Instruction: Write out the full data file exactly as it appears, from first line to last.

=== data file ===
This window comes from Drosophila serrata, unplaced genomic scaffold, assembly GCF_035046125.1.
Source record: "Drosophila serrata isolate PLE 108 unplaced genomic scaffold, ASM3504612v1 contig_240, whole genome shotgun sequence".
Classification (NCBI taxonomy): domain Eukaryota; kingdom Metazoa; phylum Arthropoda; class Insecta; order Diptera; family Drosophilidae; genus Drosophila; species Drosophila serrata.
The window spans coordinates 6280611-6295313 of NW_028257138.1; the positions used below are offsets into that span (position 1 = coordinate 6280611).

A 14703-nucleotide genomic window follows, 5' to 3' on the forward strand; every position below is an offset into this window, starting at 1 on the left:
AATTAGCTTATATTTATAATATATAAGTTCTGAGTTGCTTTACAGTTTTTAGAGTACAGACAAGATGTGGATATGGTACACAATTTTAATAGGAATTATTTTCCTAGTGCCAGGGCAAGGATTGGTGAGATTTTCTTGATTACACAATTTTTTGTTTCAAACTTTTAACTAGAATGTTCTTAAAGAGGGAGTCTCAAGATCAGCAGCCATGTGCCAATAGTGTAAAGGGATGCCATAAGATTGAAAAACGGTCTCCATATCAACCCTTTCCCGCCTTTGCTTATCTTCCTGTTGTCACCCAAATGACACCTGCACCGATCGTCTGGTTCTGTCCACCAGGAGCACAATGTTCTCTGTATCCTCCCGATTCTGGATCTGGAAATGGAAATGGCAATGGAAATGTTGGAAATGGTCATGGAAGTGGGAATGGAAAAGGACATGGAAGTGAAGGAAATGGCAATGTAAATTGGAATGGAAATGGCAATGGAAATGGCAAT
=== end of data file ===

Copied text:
This window comes from Drosophila serrata, unplaced genomic scaffold, assembly GCF_035046125.1.
Source record: "Drosophila serrata isolate PLE 108 unplaced genomic scaffold, ASM3504612v1 contig_240, whole genome shotgun sequence".
Classification (NCBI taxonomy): domain Eukaryota; kingdom Metazoa; phylum Arthropoda; class Insecta; order Diptera; family Drosophilidae; genus Drosophila; species Drosophila serrata.
The window spans coordinates 6280611-6295313 of NW_028257138.1; the positions used below are offsets into that span (position 1 = coordinate 6280611).

A 14703-nucleotide genomic window follows, 5' to 3' on the forward strand; every position below is an offset into this window, starting at 1 on the left:
AATTAGCTTATATTTATAATATATAAGTTCTGAGTTGCTTTACAGTTTTTAGAGTACAGACAAGATGTGGATATGGTACACAATTTTAATAGGAATTATTTTCCTAGTGCCAGGGCAAGGATTGGTGAGATTTTCTTGATTACACAATTTTTTGTTTCAAACTTTTAACTAGAATGTTCTTAAAGAGGGAGTCTCAAGATCAGCAGCCATGTGCCAATAGTGTAAAGGGATGCCATAAGATTGAAAAACGGTCTCCATATCAACCCTTTCCCGCCTTTGCTTATCTTCCTGTTGTCACCCAAATGACACCTGCACCGATCGTCTGGTTCTGTCCACCAGGAGCACAATGTTCTCTGTATCCTCCCGATTCTGGATCTGGAAATGGAAATGGCAATGGAAATGTTGGAAATGGTCATGGAAGTGGGAATGGAAAAGGACATGGAAGTGAAGGAAATGGCAATGTAAATTGGAATGGAAATGGCAATGGAAATGGCAAT